I received four games. One game was a well played 500 point upset but the rest were not exactly what I expected – a loss, a draw, and a game where my student lost his queen early but came back to win. All the opponent’s names were ‘redacted’. My student was clearly too humble for his own good – when I need a pick me up, the last thing I need to see is a loss or a game where I lost my queen! From the games we concluded that my student liked to attack and was pretty good at it so we spent the lessons devising some more aggressive opening play and did some play testing of critical positions in the middle games that he frequently encountered. The lessons were productive and while I don’t believe they were worth the auction price my student seemed satisfied and that’s good enough for me.

  I wasn’t just practicing what I preach – I made a site with my own Mount Rushmore games to show my student (and to have a ready example for future students) and it was a good thing I did after this train wreck of a game I played Saturday against Christine Denison at my monthly youth tournament.

pgn4web chessboards courtesy of
  A pathetic effort and the worst part is there was no reason to resign. I could have played Qc3 attacking the knight on e5. I would have lost a pawn but instead I lost my head. That was the second game I lost to Christine Saturday. I won a piece in our first game but instead of giving up like I did, Christine started attacking with the pieces she had left and I lost on time defending. I give the players at club a hard time when they give up too early and here I am doing the same thing and I won't be quoting Rocky any time soon. The clinical term I use for such behavior is ‘soft-serve’ as in the soft serve ice cream that pours out of a spout and quickly turns into a puddle of goo in all but the coldest weather as opposed to ‘hard’ ice cream that has to be wrenched from its container with a scoop and melts reluctantly so it can be enjoyed for a long time even on the hottest days. If I ever make a Mount Rushmore of ‘soft-serve’ this game will have a prominent spot!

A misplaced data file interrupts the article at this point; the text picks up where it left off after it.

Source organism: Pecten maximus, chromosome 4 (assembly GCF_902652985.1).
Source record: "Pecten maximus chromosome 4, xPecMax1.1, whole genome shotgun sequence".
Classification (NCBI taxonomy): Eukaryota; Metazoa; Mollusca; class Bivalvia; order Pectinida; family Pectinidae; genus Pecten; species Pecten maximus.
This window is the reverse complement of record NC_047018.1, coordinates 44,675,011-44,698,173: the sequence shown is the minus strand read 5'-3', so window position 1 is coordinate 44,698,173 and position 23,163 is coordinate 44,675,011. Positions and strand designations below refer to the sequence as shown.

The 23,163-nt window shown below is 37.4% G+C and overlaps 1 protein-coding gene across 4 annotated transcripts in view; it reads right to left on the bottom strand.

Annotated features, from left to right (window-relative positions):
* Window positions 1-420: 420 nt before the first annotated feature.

After a loss like that I could use a boost of confidence so it’s as good a time as any to show off my Mount Rushmore of chess games. Game #4 on the mount was a game I played in 2003 in Cedar Rapids in the Rockwell-Collins cafeteria against Shawn Pavlik. Shawn used to live in nearby Green Mountain and would come to our Marshalltown Chess Club along with some of his students (Shawn is a math teacher). Shawn also played with Matt, Ben, and myself in couple of Iowa team tournaments. When we chatted before the game, Shawn told me went to the newly started Friday club at the Marshalltown Wal-Mart (run by a paid Wal-Mart employee with the store's blessing) and told me how bad the players were and that maybe one knew the name of a chess opening. My sons and I used to play with the guys at the Wal-Mart. I liked them and thought they were a competitive bunch of farmer types who gave my kids very challenging games and beat me more than once. When Shawn and I sat down to play in the third round we had each won and lost one game and I not only wanted to win the game for its own sake – I wanted to win one for the Wal-Mart chess players.

  Not only was that a satisfying game – I think I played really well. I could have played better with my dark squared bishop but I was in control from start to finish and upheld the honor of the late lamented Marshalltown Wal-Mart Friday chess club which closed shortly after this game was played when the employee that ran it was transferred to another store.